With a menacing shake of her curly locks, a physique as pointed and painted as a playing card, and wearing what looks like a chador or a tarpaulin, Helen Mirren’s Elizabeth I can give a sixteenth-century courtier the creeps: “Bring me news I did not want to hear . . . men have been hanged for less.” And we believe them both, Mirren and Elizabeth. Certainly the original Gloriana must have had something of Mirren’s Royal Shakespearean flair. Mirren also displays the same voracity for sex and ideas and the arbitrary opinionizing on everything from God to money she brought to her impersonation of Ayn Rand on cable television, not to mention the sacrifice of a personal life for professional advancement, the protofeminist sense of mission, and the passionate sonar intelligence that she brought to her portrayal of Jane Tennison in the Prime Suspect series. So it isn’t hard to imagine Mirren’s impressing such capable men inside the castle walls as Francis Bacon and Sir Walter Raleigh, and such rough geniuses on the mean city streets as Marlowe and Shakespeare. And Mirren also brings a welcome sense of humor—a gift for throwaway sarcasm, even on such fraught occasions as when she learns that the pope has issued the Vatican equivalent of a fatwa for her Protestant heresies.
We zoom in on her in 1579, more than twenty years into her reign, so she doesn’t have to be young. She seems to genuinely enjoy glad-handing motley crowds, jollying forelock-tuggers, trading elbows and a wink. Moreover, when called upon for the big scene—dismissing Essex (“We forbid you access to our presence”); delivering the Golden Speech of 1601 (“Though God hath raised me high, yet this I count the glory of my crown: that I have reigned with your loves”)—she delivers big-time, in iambs. Congratulations should also go to Nigel Williams, whose screenplay for Elizabeth I is as sassy as Tom Stoppard’s was for Shakespeare in Love. At the end of the 1500s, the English language was up for grabs; the only way to get there is to jump into the deep end.
Meanwhile, we must put up with Claus von Bülow—excuse me, Jeremy Irons—as the Earl of Leicester, who played both ends to the advantage of his middle way past his expiration date. I am not as much of an admirer of Irons as Jeremy himself obviously is, much preferring Patrick Malahide and Ian McDiarmid as Sir Francis Walsingham and Lord Burghley, a pair of ministerial worms whose insinuations of advice are shrewd if heartless; Barbara Flynn as a chubby Mary Queen of Scots, as if fattened for decapitating; and Hugh Dancy as the earl of Essex, a corrupt and curly-haired imp indeed, whom the queen should have seen through straightaway but for her hormonal flush. For this two-part series, enough money was available for HBO to lease most of Vilnius, Lithuania. The producers also indulge themselves with a surfeit of castles, horses, hats, tents, and remarkably explicit disembowelings and beheadings. The only boat they miss is the Spanish Armada.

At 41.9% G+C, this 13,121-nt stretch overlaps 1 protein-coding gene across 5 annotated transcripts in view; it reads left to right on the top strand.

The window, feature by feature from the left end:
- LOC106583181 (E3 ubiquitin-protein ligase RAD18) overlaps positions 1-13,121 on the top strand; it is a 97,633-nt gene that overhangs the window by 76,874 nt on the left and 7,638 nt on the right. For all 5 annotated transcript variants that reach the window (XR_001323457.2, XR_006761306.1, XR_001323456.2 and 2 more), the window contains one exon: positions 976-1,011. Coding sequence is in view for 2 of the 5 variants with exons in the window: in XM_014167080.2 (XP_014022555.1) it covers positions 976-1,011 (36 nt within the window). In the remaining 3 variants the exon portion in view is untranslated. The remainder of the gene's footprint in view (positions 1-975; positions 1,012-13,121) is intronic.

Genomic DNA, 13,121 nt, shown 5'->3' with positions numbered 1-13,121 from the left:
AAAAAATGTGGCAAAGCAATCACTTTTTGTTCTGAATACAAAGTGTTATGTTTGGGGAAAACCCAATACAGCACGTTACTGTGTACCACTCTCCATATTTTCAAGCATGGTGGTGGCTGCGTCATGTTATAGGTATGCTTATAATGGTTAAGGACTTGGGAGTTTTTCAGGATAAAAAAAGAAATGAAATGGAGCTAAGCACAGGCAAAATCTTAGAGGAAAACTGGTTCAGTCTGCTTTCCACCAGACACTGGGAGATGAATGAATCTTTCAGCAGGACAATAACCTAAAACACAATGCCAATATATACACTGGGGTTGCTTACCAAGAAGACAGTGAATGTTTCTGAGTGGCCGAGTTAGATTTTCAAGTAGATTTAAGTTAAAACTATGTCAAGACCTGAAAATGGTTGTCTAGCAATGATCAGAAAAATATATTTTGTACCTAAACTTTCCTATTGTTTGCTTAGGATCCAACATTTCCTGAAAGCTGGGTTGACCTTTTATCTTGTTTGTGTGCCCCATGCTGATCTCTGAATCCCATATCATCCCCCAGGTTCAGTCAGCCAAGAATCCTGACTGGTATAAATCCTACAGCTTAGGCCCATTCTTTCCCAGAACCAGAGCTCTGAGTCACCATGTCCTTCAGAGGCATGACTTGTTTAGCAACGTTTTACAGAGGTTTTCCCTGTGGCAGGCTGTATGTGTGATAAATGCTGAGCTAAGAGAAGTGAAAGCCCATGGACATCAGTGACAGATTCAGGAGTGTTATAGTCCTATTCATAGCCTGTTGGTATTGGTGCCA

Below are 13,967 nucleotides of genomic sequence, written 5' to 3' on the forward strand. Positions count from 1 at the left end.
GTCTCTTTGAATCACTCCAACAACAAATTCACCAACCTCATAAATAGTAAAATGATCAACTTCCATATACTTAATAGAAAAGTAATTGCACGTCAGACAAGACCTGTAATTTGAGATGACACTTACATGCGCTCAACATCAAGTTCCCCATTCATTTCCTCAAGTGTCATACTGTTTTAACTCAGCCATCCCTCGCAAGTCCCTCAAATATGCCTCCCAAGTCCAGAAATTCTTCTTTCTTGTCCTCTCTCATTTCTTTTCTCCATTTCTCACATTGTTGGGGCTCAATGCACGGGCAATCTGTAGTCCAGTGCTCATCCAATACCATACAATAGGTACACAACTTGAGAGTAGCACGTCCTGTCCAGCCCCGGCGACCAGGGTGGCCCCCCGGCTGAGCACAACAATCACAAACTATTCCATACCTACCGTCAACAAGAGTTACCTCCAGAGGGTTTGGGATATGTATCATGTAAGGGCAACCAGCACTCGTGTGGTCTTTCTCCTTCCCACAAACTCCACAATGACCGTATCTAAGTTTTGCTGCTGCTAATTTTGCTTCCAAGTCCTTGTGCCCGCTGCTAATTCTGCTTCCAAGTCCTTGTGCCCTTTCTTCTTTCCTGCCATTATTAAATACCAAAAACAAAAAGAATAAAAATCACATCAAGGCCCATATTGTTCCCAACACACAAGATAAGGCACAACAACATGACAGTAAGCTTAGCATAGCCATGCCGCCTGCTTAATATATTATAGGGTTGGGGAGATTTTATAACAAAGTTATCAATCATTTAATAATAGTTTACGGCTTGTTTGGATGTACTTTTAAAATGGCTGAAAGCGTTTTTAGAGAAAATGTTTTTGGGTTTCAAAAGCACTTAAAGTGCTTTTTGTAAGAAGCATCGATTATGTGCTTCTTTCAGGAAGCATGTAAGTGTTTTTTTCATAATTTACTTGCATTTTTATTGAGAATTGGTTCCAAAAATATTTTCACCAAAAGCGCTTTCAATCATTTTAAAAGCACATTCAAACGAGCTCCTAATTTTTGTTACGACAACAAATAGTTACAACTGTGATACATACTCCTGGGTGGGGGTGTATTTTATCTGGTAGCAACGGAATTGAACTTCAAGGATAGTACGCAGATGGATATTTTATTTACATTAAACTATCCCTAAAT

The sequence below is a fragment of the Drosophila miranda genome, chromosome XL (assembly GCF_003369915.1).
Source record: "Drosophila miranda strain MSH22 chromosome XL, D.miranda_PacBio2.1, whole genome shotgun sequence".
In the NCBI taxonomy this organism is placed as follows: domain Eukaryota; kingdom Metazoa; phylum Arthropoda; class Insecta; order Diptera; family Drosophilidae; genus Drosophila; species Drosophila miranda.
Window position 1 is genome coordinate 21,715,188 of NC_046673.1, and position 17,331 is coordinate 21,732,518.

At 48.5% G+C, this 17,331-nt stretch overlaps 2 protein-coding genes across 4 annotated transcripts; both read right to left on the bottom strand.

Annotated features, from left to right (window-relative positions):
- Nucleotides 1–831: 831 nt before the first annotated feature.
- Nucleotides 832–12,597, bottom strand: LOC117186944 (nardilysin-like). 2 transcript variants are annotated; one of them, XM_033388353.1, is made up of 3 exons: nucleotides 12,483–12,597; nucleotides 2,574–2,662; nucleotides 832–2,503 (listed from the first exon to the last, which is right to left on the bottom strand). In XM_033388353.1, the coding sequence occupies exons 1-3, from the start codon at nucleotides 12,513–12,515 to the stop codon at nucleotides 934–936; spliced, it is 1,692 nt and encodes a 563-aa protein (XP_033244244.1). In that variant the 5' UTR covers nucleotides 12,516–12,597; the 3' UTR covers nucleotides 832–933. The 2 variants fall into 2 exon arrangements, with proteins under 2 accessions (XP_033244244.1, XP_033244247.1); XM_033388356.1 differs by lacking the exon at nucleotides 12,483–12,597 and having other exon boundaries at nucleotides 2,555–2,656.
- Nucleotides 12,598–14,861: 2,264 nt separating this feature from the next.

One thinks, though, of Elizabeths past. Bette Davis, whether playing to Errol Flynn in The Private Lives of Elizabeth and Essex (1939) or to Richard Todd in The Virgin Queen (1955), now looks overwrought. Judi Dench, however agreeable, merely slummed in Shakespeare in Love (1998). Cate Blanchett was no less arresting in Elizabeth (1998) than she is in everything else, but she brought with her that strange Blanchett aura that always makes us wonder more about Cate than the character she plays. But Glenda Jackson’s performance in a half-dozen episodes of the Masterpiece Theatre production of Elizabeth R in 1972 remains not only the pure-gold standard by which all other virgin queens will be measured—an embodiment and an exorcism—but also one of the greatest theatrical experiences available to us on DVD command. By metempsychosis, Jackson returned to the sixteenth century and set up fearful shop: Doublet, codpiece, ruff, hose! Theaters and scaffolds! Sectarian terror and bubonic plague! State torture, Jesuit conspiracies, and severed heads! Beneath her ghostly/ghastly pancake makeup, inside her mummified brocade, competing ideas of desire and duty, of woman and sovereign, circled and snarled, as if the court were a cage. Sly, furious, besieged, distraught, she somehow contained her contradictions. We believed her to be at once a great monarch (“glory without conquest . . . unlimited power without odium,” wrote Lord John Russell) and a creature as shadowed and forlorn as she described herself in the poem she wrote when the duke of Alençon and Anjou left her in 1583: “I am, and am not—freeze, and yet I burn / Since from myself my other self I turn.”